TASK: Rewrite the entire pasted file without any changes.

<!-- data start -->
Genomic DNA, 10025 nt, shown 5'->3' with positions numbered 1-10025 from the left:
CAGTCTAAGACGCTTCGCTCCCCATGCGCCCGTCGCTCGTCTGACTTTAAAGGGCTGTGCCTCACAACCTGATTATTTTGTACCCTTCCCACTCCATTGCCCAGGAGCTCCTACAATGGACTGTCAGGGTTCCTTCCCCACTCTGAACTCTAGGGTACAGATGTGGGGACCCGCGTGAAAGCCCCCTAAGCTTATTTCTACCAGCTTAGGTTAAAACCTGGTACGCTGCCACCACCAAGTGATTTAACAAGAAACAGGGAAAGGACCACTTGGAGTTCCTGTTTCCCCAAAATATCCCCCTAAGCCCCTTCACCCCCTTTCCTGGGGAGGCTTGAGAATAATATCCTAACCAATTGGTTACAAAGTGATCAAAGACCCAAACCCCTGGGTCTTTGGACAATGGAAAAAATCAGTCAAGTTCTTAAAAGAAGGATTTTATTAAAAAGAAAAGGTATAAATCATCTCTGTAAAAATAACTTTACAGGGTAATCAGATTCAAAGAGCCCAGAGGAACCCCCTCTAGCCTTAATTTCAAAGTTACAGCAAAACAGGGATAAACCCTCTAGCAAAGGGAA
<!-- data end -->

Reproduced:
Genomic DNA, 10025 nt, shown 5'->3' with positions numbered 1-10025 from the left:
CAGTCTAAGACGCTTCGCTCCCCATGCGCCCGTCGCTCGTCTGACTTTAAAGGGCTGTGCCTCACAACCTGATTATTTTGTACCCTTCCCACTCCATTGCCCAGGAGCTCCTACAATGGACTGTCAGGGTTCCTTCCCCACTCTGAACTCTAGGGTACAGATGTGGGGACCCGCGTGAAAGCCCCCTAAGCTTATTTCTACCAGCTTAGGTTAAAACCTGGTACGCTGCCACCACCAAGTGATTTAACAAGAAACAGGGAAAGGACCACTTGGAGTTCCTGTTTCCCCAAAATATCCCCCTAAGCCCCTTCACCCCCTTTCCTGGGGAGGCTTGAGAATAATATCCTAACCAATTGGTTACAAAGTGATCAAAGACCCAAACCCCTGGGTCTTTGGACAATGGAAAAAATCAGTCAAGTTCTTAAAAGAAGGATTTTATTAAAAAGAAAAGGTATAAATCATCTCTGTAAAAATAACTTTACAGGGTAATCAGATTCAAAGAGCCCAGAGGAACCCCCTCTAGCCTTAATTTCAAAGTTACAGCAAAACAGGGATAAACCCTCTAGCAAAGGGAA